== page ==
Chris here again. In Part I we covered some of the basics and background information on the reason for the OCSP Responder and a basic understanding of how the OCSP Responder functions. So now we look towards implementing the OCSP Responder. However, before we move forward with the Install of the OCSP Responder we must first configure the CA to support OCSP for revocation status checking.
As discussed in the first part of this series, the OCSP Responder provides revocation information to clients or application requesting revocation status for a specific certificate. In order for this to be accomplished there are certain prerequisites that need to be in place.
Some of the prerequisites are different depending on which version of the CA you are using, and whether you are using a Standalone or Enterprise CA.
To advertise that revocation status information for a particular CA can be obtained via OCSP, the CA must include a pointer to the OCSP Responder in the certificate. This is done by adding an OCSP URI to the AIA extension of the certificate.
Although this is mentioned as a prerequisite, you may want to do this after the OCSP Responder is configured. The reason being is that if you issue certificates before the Responder is available you will create unnecessary traffic to the soon to be OCSP location.
1. Open the Certification Authority Snap-in on the CA, as an Enterprise Administrator.
2. Right click on the CA name, and select Properties
3. Click on the Extension Tab. From the Select Extension drop down Box, select Authority Information Access (AIA) .
4. Then click on the Add… button to add the OCSP location
5. Type the location for the OCSP responder. This will typically be:
http://<fqdn of the ocsp responder>/ocsp
6. Then click OK .
7. Check the Checkbox for Include in the online certificate status protocol (OCSP) extension .
8. And click OK , to close the CA Properties.
OCSP Signing Certificates
In order to be able to deploy the OCSP Signing Certificate used by the OCSP Responder, there are some configuration changes that need to be made on a Windows Server 2003 CA.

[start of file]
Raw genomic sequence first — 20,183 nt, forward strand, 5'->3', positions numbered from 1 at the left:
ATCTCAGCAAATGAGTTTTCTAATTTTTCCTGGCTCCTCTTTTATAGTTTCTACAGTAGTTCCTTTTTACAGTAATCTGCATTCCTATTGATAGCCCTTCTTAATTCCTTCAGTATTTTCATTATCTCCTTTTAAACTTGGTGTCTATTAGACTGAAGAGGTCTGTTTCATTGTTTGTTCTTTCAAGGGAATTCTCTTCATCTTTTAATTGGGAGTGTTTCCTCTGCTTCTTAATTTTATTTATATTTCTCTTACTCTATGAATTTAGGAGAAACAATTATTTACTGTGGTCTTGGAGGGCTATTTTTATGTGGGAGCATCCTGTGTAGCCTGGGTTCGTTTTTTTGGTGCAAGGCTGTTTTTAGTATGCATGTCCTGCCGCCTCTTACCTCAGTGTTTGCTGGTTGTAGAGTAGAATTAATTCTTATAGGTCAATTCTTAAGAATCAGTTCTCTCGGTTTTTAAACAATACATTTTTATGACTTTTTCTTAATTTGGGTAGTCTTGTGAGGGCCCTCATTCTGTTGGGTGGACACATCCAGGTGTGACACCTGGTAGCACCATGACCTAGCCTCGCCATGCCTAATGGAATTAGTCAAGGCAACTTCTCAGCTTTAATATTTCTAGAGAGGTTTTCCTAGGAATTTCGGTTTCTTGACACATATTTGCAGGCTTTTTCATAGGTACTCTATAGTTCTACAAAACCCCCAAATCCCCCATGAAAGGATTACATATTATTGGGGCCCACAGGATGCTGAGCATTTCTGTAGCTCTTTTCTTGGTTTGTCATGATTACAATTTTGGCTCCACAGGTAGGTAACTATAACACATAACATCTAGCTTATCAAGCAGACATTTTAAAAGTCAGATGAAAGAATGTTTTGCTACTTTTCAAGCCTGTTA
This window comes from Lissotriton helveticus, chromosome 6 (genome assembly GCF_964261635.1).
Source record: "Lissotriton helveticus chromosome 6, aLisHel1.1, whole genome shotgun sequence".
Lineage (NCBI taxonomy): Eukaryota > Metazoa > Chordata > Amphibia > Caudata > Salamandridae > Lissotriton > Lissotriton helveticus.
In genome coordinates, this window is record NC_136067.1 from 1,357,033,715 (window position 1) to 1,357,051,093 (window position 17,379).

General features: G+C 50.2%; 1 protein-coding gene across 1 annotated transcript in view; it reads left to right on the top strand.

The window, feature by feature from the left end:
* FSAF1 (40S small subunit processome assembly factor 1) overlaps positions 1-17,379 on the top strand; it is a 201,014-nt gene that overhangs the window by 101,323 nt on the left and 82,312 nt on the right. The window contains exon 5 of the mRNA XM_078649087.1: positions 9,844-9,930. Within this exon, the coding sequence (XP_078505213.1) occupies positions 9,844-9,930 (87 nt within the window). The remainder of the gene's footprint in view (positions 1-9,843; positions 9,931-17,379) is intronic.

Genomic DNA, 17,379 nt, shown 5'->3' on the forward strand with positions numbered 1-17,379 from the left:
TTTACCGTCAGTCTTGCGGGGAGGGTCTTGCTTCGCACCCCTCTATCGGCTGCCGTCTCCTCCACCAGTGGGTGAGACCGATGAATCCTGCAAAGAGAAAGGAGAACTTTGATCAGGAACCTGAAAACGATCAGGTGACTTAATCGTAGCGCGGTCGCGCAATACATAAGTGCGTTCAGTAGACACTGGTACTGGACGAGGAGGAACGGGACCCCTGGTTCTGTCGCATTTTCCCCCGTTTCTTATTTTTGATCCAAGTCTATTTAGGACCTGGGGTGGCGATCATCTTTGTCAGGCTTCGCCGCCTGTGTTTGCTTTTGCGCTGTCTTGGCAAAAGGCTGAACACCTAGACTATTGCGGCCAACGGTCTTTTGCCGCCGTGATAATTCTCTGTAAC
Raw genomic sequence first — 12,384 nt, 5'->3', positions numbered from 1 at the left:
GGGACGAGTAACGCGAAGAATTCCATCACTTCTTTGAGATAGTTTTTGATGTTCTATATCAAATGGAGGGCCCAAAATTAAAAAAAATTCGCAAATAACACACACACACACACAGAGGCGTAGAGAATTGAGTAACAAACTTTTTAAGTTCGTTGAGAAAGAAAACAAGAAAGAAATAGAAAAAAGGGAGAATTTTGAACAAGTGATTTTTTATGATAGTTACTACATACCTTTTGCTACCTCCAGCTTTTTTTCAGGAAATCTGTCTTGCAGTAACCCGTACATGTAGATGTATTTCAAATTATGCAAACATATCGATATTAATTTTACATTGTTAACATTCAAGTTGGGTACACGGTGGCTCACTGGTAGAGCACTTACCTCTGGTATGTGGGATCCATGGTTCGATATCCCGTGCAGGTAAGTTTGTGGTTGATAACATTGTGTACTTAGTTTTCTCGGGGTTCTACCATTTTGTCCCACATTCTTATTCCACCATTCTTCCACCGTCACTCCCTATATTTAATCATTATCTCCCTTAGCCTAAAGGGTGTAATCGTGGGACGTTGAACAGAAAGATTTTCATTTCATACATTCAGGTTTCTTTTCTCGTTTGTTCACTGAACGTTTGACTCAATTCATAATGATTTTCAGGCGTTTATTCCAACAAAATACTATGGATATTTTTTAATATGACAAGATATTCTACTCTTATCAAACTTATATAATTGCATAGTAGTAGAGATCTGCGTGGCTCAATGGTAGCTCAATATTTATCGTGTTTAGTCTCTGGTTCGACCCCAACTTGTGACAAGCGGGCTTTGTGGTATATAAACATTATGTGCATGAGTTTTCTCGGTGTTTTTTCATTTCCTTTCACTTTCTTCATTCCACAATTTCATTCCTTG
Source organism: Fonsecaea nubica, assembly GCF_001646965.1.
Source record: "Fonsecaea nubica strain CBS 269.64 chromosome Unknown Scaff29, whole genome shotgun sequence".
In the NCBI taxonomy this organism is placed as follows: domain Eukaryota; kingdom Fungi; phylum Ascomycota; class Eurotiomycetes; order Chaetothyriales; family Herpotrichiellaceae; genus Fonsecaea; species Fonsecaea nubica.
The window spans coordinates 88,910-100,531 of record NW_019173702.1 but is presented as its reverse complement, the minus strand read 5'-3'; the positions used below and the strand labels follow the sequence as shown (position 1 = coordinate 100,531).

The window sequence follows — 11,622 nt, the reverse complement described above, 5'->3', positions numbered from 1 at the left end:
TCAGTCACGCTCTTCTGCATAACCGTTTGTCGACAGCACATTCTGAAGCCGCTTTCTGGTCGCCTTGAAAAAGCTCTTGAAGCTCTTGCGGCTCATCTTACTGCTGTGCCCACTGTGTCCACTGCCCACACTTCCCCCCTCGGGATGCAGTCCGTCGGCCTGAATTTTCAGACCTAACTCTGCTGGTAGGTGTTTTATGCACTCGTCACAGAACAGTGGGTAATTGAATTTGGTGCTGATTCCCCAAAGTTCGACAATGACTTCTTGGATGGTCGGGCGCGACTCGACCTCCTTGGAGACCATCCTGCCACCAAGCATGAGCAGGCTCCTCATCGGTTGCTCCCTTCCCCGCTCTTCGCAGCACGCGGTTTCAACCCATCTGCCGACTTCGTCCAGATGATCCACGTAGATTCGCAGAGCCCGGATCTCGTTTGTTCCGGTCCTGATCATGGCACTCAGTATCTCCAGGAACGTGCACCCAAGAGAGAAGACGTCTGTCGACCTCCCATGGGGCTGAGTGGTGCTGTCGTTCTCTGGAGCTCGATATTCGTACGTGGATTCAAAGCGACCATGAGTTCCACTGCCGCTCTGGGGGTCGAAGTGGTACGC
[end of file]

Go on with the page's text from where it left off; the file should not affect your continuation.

A signing certificate includes the id-pkix-ocsp-nocheck extension. This extension informs the OCSP client that the OCSP signing certificate should not be checked for revocation during the lifetime of the certificate. The OCSP Signing certificate should therefore have a short lifetime. By default, a Windows Server 2003 CA will ignore the id-pkix-ocsp-nocheck extension in a certificate request and will not include that extension in the issued certificate. To change this behavior, you must allow custom extensions to be used in certificate requests.
To enable support for custom extensions, run the following command on the CA:
The extension object ID (OID) for the id-pkix-ocsp-nocheck extension is22.214.171.124.126.96.36.199.1.5. The above command instructs the CA to include that extension in the issued certificate if it is found in the request.
If you plan on using a Windows Server 2003 Enterprise CA to issue the OCSP Signing Certificate you will need to follow the instructions outlined in the previous section for enabling the use of custom extensions.
If you plan on using a certificate template on the Windows Server 2003 Enterprise CA, you must have at least 1 Windows Server 2008 Enterprise CA in the environment. The reason is you will be duplicating the Version 3 OCSP Signing Template on the Windows Server 2008 CA for use with the Windows Server 2003 CA. Both the Windows Server 2003 and Windows Server 2008 CA, must be running Enterprise Edition. This is due to the fact that only Version 1 templates are supported in the Standard Editions of the Server OS.